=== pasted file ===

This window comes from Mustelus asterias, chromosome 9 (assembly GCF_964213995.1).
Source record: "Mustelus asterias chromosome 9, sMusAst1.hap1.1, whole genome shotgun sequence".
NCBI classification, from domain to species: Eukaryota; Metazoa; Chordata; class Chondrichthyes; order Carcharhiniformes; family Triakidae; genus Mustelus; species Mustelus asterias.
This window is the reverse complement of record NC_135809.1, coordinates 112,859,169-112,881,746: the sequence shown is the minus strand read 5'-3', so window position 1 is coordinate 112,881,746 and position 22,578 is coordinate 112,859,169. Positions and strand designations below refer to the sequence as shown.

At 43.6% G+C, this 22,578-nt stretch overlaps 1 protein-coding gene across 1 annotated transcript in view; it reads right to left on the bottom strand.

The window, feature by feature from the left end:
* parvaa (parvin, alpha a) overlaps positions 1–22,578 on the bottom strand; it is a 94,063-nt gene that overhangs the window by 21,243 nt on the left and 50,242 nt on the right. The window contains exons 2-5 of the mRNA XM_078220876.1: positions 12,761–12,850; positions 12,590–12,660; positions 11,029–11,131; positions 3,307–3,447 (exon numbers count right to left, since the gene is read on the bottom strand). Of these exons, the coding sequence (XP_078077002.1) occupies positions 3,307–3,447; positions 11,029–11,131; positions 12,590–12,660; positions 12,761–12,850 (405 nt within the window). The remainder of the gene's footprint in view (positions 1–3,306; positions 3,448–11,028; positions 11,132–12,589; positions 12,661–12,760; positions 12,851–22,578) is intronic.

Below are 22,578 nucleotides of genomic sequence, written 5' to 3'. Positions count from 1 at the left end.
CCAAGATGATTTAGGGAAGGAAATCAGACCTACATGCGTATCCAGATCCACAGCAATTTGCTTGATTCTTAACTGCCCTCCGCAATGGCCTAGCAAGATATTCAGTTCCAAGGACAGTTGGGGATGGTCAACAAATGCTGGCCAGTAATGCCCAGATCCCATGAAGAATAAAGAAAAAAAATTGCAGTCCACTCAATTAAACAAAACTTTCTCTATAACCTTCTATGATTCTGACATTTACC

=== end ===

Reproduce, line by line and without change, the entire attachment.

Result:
This window comes from Mustelus asterias, chromosome 9 (assembly GCF_964213995.1).
Source record: "Mustelus asterias chromosome 9, sMusAst1.hap1.1, whole genome shotgun sequence".
NCBI classification, from domain to species: Eukaryota; Metazoa; Chordata; class Chondrichthyes; order Carcharhiniformes; family Triakidae; genus Mustelus; species Mustelus asterias.
This window is the reverse complement of record NC_135809.1, coordinates 112,859,169-112,881,746: the sequence shown is the minus strand read 5'-3', so window position 1 is coordinate 112,881,746 and position 22,578 is coordinate 112,859,169. Positions and strand designations below refer to the sequence as shown.

At 43.6% G+C, this 22,578-nt stretch overlaps 1 protein-coding gene across 1 annotated transcript in view; it reads right to left on the bottom strand.

The window, feature by feature from the left end:
* parvaa (parvin, alpha a) overlaps positions 1–22,578 on the bottom strand; it is a 94,063-nt gene that overhangs the window by 21,243 nt on the left and 50,242 nt on the right. The window contains exons 2-5 of the mRNA XM_078220876.1: positions 12,761–12,850; positions 12,590–12,660; positions 11,029–11,131; positions 3,307–3,447 (exon numbers count right to left, since the gene is read on the bottom strand). Of these exons, the coding sequence (XP_078077002.1) occupies positions 3,307–3,447; positions 11,029–11,131; positions 12,590–12,660; positions 12,761–12,850 (405 nt within the window). The remainder of the gene's footprint in view (positions 1–3,306; positions 3,448–11,028; positions 11,132–12,589; positions 12,661–12,760; positions 12,851–22,578) is intronic.

Below are 22,578 nucleotides of genomic sequence, written 5' to 3'. Positions count from 1 at the left end.
CCAAGATGATTTAGGGAAGGAAATCAGACCTACATGCGTATCCAGATCCACAGCAATTTGCTTGATTCTTAACTGCCCTCCGCAATGGCCTAGCAAGATATTCAGTTCCAAGGACAGTTGGGGATGGTCAACAAATGCTGGCCAGTAATGCCCAGATCCCATGAAGAATAAAGAAAAAAAATTGCAGTCCACTCAATTAAACAAAACTTTCTCTATAACCTTCTATGATTCTGACATTTACC